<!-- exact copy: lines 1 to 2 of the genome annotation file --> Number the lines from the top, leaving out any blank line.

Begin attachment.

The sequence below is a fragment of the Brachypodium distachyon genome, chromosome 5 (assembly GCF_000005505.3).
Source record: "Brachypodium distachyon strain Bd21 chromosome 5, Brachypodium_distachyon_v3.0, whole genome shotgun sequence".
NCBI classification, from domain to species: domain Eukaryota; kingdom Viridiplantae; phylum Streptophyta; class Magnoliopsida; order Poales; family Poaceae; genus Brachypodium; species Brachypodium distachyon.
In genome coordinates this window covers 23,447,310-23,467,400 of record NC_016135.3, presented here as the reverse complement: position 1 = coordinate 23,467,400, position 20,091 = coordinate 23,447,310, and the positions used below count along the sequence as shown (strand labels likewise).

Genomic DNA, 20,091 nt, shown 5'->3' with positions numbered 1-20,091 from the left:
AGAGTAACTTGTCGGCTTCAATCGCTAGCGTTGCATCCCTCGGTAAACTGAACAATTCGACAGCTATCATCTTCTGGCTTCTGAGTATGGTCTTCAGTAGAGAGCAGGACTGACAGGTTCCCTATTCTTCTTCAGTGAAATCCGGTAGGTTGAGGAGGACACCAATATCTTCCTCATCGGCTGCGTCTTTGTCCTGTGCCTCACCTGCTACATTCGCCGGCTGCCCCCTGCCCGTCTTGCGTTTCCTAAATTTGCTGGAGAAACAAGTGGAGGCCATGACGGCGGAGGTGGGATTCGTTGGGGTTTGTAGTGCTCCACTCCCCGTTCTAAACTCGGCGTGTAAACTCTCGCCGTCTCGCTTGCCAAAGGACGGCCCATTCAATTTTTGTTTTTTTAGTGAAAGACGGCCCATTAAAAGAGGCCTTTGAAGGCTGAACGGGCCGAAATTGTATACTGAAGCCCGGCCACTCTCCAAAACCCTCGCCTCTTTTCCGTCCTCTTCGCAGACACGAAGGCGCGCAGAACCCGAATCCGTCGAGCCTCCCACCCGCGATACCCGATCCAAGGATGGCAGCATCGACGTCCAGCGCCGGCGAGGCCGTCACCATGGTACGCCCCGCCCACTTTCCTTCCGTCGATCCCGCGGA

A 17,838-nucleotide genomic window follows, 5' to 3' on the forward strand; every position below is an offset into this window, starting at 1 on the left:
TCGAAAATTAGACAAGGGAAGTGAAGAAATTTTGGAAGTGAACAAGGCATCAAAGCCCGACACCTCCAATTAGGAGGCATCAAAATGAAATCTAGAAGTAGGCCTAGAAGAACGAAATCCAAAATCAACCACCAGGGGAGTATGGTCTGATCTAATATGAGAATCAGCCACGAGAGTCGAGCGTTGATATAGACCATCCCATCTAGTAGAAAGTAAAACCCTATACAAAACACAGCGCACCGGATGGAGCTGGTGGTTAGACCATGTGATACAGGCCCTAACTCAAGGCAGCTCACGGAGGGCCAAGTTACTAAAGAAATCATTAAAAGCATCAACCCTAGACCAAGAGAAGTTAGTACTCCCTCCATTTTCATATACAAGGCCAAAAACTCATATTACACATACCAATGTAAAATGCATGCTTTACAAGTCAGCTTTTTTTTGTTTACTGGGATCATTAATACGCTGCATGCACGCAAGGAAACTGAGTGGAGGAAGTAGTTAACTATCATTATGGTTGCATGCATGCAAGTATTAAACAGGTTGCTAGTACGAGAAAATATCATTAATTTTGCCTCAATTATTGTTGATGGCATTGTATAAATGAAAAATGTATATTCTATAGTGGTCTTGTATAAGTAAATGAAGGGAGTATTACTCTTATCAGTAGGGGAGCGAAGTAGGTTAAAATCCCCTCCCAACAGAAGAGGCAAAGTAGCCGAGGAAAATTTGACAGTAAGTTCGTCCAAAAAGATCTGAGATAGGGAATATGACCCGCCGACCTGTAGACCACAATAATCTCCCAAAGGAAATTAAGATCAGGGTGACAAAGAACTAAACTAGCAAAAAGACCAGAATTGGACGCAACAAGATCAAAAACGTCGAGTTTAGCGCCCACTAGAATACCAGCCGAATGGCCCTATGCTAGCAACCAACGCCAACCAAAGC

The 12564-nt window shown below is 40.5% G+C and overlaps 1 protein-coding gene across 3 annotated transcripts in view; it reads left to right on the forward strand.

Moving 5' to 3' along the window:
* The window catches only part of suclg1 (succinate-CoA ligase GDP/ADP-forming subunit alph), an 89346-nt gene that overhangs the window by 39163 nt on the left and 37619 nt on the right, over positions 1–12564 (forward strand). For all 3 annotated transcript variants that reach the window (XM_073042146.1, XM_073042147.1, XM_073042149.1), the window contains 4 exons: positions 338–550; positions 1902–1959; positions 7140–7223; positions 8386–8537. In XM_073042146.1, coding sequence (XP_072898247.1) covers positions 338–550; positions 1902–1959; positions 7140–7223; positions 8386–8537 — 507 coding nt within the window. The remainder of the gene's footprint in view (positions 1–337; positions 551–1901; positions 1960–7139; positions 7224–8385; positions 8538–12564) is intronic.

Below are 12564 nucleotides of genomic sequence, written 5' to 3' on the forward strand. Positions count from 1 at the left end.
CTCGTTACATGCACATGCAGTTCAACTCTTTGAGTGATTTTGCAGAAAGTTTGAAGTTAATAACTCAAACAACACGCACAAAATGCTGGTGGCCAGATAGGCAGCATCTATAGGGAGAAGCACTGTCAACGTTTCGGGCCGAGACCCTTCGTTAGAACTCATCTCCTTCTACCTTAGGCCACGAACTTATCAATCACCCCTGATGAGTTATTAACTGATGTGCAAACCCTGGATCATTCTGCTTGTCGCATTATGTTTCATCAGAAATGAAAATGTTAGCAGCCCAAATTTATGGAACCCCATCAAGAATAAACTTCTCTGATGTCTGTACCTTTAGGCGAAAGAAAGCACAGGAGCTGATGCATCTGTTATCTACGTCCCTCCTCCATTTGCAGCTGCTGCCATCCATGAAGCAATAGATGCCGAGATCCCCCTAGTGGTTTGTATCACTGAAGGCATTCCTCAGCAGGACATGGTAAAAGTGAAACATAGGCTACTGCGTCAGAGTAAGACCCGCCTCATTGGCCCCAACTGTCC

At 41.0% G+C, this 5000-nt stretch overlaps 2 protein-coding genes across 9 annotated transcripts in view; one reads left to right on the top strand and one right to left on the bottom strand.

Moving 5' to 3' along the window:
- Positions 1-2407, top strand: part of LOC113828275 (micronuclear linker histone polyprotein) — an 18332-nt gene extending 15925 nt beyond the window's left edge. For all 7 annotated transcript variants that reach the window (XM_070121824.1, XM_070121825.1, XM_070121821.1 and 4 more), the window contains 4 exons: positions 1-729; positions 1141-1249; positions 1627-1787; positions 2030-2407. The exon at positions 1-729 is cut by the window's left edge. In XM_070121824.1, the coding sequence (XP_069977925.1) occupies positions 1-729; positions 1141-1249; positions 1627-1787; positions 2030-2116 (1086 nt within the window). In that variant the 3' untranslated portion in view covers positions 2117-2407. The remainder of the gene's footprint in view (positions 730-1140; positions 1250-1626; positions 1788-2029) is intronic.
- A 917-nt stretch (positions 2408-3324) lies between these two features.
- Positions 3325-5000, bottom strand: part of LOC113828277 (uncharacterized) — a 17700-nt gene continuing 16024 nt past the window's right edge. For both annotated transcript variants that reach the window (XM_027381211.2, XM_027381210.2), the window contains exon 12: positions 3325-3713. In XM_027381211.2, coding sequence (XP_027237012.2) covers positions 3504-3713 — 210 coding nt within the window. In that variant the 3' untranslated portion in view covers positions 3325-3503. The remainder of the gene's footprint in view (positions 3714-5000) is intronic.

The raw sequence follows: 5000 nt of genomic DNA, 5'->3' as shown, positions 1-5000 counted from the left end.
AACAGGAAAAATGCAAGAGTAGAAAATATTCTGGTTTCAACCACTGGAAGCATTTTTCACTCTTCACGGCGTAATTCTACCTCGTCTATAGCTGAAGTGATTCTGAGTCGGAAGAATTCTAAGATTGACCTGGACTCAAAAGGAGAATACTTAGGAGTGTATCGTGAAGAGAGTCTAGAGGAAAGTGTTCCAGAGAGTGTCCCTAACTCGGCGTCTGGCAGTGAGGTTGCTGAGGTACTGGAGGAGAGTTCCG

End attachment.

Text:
The sequence below is a fragment of the Brachypodium distachyon genome, chromosome 5 (assembly GCF_000005505.3).
Source record: "Brachypodium distachyon strain Bd21 chromosome 5, Brachypodium_distachyon_v3.0, whole genome shotgun sequence".